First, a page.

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Becoming Physician Assistant - A Weird Question


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I am 26Y male. You may feel it weird but I am writing this because I am really interested and passionate about becoming Physician Assistant. In 2005, my sister died of cancer, in 2006, my grandmother died after suffering from Paralysis. In 2016, my father died of Lungs cancer. Being elder at my home, I have been with all of them at hospitals and have been taking care of them at home. Taking care and learning about the patients and studying the medical subjects especially Anatomy and Pharmacology is my favorite hobby.  Basically I am from South Asia and my lovely wife and mother of our baby-boy is in USA. I will be coming to USA by the mid of 2019. So,  I am looking for answers keeping this in to consideration.

Basically I am a Civil Engineering graduate with 4 years of bachelors degree and after that I have 4 years of working in my own field of study. My CGPA is not good (2.87) mainly because this was not area of my interest. I am not much satisfied of my own core field. I find my job bit boring and I find it quite bad Work–life balance mainly because I have to stay away from my home for several weeks in remote areas for construction related activities. On the other hand, I feel attractive to the Physician Assistant job and wish for this. I am aware that I can get some PCE working as maybe CNA, ER tech, Medical Assistant etc. I am willing to do these jobs to start with.

I have these questions in my mind:

1- What will I have to study and how long will it take me getting necessary education before going to PA School?

2- In PA school, how many years do we study? Is it a associate or graduate program or the training?

3- I am bit aware that there are some programs which offers PA+MS PA program. What exactly I have to do to find a best path to become PA?

Long story short, I have passion in becoming PA and I really want to know how this will work for me to get there.

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4 hours ago, SwagFootball said:

I am 26Y male. You may feel it weird but I am writing this because I am really interested and passionate about becoming Physician Assistant. In 2005, my sister died of cancer, in 2006, my grandmother died after suffering from Paralysis. In 2016, my father died of Lungs cancer. Being elder at my home, I have been with all of them at hospitals and have been taking care of them at home. Taking care and learning about the patients and studying the medical subjects especially Anatomy and Pharmacology is my favorite hobby.  Basically I am from South Asia and my lovely wife and mother of our baby-boy is in USA. I will be coming to USA by the mid of 2019. So,  I am looking for answers keeping this in to consideration.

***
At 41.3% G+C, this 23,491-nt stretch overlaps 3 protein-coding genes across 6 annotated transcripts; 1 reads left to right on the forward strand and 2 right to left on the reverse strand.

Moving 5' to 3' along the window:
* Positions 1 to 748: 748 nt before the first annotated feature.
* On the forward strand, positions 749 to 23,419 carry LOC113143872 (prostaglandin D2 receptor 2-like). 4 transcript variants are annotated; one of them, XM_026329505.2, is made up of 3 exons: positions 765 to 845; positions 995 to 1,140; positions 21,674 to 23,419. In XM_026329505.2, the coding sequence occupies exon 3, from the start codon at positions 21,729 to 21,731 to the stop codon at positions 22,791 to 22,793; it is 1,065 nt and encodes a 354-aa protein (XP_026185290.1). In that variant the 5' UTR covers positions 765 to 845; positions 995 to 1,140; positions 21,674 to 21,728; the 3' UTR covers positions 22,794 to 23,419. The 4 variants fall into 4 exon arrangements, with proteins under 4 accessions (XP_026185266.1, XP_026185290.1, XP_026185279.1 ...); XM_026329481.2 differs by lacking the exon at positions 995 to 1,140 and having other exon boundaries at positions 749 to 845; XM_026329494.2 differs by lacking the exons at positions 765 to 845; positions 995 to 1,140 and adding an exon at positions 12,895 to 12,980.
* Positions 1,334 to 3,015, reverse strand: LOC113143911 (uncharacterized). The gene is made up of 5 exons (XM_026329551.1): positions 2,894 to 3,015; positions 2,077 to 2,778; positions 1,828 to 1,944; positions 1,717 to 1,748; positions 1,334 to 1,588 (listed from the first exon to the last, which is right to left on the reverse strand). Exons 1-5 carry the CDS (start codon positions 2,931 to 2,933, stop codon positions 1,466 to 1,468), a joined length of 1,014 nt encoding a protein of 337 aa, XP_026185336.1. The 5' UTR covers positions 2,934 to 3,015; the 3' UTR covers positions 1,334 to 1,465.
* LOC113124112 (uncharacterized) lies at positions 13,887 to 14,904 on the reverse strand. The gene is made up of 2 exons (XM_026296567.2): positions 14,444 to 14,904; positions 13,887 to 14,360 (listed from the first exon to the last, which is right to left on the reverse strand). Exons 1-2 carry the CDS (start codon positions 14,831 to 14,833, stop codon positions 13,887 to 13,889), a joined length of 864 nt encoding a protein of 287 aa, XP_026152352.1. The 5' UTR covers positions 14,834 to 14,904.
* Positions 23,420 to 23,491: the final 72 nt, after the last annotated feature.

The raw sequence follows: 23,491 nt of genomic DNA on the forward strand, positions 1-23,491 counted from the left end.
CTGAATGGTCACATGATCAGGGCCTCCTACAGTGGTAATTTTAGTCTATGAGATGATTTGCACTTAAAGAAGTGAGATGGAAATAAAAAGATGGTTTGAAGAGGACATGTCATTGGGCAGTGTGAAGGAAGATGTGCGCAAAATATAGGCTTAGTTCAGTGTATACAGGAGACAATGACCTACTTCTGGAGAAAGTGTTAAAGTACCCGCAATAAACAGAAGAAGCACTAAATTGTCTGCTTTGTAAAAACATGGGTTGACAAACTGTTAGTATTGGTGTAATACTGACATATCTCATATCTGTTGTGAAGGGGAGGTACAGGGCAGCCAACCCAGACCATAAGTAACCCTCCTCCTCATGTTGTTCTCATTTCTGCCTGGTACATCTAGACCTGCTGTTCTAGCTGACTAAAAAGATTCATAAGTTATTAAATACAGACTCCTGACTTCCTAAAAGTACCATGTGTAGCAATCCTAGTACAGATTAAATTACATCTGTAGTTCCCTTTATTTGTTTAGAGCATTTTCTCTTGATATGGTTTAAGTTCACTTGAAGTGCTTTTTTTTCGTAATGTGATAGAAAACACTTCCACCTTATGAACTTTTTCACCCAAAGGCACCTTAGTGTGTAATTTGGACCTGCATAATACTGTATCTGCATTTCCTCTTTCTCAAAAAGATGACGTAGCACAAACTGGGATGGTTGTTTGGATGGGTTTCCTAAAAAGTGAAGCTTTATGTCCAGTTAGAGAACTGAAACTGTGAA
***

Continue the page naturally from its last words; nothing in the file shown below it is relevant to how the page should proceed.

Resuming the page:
Basically I am a Civil Engineering graduate with 4 years of bachelors degree and after that I have 4 years of working in my own field of study. My CGPA is not good (2.87) mainly because this was not area of my interest. I am not much satisfied of my own core field. I find my job bit boring and I find it quite bad Work–life balance mainly because I have to stay away from my home for several weeks in remote areas for construction related activities. On the other hand, I feel attractive to the Physician Assistant job and wish for this. I am aware that I can get some PCE working as maybe CNA, ER tech, Medical Assistant etc. I am willing to do these jobs to start with.

I have these questions in my mind:

1- What will I have to study and how long will it take me getting necessary education before going to PA School?

2- In PA school, how many years do we study? Is it a associate or graduate program or the training?

3- I am bit aware that there are some programs which offers PA+MS PA program. What exactly I have to do to find a best path to become PA?

Long story short, I have passion in becoming PA and I really want to know how this will work for me to get there.

If you earned your engineering degree outside of the US you will need to find PA programs that accept foreign degrees. You will then need to find out through a degree evaluation company (usually listed on the schools website) if it is equivalent to a Bachelors degree. Every school has different requirements as far as foreign students being admitted. Some programs do not allow any foreign coursework to be accepted. If they do accept it, you will then need to take all the prerequisite coursework for the programs that accept your degree. Seeing as your GPA isn't very good you'll want to do well in these courses and possibly take a few other courses at a college here in the states. A lot of the programs require a GPA of 3.0 as a minimum. You'll probably also be required to take a TOEFL test to evaluate your English. The majority of PA programs are Masters degree programs and they can run anywhere from 2-3 years depending on the program. You're correct in that you will need to work/volunteer in some sort of direct patient care capacity. To be competitive you will need between 1k-2k hours minimum. Additionally programs like to see Volunteer work and leadership roles. Also, most programs require that you take the GRE to be accepted. Hope that helps answer your question.

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The prerequisites for PA schools are all a bit different, but they're generally anatomy and physiology, an upper level physiology, microbiology, developmental psychology, statistics, and two semesters of chemistry. You have to take the prerequisites (and do well), gather patient care experience, volunteer, take the GRE, and probably also the TOEFL. You also have to find out if your bachelor's degree as an engineer is valid in the U.S. If you're working full time, I would recommend taking no more than 2 classes a semester because you want to earn As. PA school is 2 years in graduate school, so you will finish with a Master's degree. The curriculum is very difficult, so you definitely cannot work for those 2 years. I believe only 3 programs offer a part-time option